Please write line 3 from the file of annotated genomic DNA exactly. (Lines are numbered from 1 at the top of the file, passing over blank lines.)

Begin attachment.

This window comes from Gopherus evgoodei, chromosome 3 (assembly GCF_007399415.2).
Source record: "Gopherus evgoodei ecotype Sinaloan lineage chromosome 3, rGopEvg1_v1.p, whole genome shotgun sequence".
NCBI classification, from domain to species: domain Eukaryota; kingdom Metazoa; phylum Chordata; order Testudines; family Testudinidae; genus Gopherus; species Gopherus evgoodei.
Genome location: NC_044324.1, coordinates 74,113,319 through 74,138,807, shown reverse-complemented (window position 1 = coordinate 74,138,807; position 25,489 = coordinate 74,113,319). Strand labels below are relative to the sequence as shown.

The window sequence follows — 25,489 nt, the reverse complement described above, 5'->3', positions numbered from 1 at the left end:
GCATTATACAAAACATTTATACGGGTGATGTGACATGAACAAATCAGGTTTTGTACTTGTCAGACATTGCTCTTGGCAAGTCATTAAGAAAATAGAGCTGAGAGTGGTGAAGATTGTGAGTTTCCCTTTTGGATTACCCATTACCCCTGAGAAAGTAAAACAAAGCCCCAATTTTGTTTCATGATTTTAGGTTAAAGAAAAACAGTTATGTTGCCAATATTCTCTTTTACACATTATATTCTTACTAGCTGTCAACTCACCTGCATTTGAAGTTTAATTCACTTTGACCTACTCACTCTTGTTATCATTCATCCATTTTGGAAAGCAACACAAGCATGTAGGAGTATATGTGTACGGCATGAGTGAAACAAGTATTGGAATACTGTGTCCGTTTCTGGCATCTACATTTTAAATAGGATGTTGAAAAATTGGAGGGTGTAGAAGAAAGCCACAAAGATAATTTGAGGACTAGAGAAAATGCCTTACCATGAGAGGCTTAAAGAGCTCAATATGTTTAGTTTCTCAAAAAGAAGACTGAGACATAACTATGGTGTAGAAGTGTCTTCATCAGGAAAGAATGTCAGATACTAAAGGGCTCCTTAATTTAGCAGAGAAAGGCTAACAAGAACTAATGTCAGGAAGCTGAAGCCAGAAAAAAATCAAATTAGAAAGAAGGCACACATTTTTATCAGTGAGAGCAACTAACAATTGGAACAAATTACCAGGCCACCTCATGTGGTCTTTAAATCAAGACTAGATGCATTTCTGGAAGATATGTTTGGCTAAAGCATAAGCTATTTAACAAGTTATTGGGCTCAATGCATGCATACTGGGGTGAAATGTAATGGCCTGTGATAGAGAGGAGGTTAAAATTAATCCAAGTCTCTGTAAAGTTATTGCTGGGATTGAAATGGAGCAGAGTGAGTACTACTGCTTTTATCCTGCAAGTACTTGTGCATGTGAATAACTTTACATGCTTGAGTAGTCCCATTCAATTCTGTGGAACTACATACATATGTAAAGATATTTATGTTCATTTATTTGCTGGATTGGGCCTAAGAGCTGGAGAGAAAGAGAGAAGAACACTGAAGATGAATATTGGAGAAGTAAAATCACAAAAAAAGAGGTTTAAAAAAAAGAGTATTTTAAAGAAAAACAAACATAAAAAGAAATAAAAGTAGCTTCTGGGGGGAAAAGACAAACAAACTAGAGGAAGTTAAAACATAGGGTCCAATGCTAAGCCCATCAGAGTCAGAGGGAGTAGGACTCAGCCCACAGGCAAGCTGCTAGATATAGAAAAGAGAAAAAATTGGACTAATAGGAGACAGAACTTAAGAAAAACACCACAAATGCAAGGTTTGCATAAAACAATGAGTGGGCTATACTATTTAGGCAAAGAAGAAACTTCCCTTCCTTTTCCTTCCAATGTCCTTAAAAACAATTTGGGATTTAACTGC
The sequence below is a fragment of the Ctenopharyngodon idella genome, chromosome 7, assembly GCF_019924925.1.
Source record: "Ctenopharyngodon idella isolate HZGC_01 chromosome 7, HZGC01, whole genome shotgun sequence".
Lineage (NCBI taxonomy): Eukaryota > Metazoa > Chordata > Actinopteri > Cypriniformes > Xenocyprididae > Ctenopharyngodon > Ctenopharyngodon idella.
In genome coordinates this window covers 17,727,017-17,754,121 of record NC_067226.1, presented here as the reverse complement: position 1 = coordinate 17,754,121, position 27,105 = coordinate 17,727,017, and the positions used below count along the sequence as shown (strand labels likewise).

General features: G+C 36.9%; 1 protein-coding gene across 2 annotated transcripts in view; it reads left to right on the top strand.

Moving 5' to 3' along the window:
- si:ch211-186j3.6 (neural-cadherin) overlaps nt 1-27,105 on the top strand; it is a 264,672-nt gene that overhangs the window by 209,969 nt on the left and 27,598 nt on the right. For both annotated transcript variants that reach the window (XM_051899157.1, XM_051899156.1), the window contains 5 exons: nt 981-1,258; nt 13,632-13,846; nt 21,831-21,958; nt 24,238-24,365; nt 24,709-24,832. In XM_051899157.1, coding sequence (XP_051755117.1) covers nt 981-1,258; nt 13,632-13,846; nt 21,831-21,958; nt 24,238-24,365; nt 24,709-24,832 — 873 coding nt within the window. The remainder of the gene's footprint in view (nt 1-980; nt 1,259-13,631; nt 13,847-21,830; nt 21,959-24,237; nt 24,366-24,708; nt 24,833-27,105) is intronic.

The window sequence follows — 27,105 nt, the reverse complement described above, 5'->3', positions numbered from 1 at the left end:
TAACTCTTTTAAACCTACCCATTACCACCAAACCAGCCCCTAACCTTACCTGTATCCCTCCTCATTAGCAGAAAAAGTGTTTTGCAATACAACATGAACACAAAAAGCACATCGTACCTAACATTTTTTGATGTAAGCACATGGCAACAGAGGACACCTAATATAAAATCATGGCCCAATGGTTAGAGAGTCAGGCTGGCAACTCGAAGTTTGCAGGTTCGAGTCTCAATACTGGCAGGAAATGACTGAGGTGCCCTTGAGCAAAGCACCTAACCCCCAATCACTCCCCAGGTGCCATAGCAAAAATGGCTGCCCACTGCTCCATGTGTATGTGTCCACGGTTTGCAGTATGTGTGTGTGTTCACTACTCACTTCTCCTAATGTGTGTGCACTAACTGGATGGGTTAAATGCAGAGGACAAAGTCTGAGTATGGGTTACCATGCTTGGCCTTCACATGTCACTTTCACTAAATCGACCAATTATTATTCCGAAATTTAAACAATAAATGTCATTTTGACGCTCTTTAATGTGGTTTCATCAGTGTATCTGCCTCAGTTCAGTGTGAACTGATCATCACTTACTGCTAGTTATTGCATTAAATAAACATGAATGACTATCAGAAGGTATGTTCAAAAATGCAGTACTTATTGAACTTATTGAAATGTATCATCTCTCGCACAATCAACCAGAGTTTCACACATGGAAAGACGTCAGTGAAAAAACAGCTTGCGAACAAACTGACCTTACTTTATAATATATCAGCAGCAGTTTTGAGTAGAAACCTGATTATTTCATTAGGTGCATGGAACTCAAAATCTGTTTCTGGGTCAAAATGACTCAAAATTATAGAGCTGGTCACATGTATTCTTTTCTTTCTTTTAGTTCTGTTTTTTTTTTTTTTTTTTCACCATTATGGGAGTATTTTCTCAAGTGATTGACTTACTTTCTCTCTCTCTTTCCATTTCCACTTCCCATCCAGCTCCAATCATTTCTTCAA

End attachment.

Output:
NCBI classification, from domain to species: domain Eukaryota; kingdom Metazoa; phylum Chordata; order Testudines; family Testudinidae; genus Gopherus; species Gopherus evgoodei.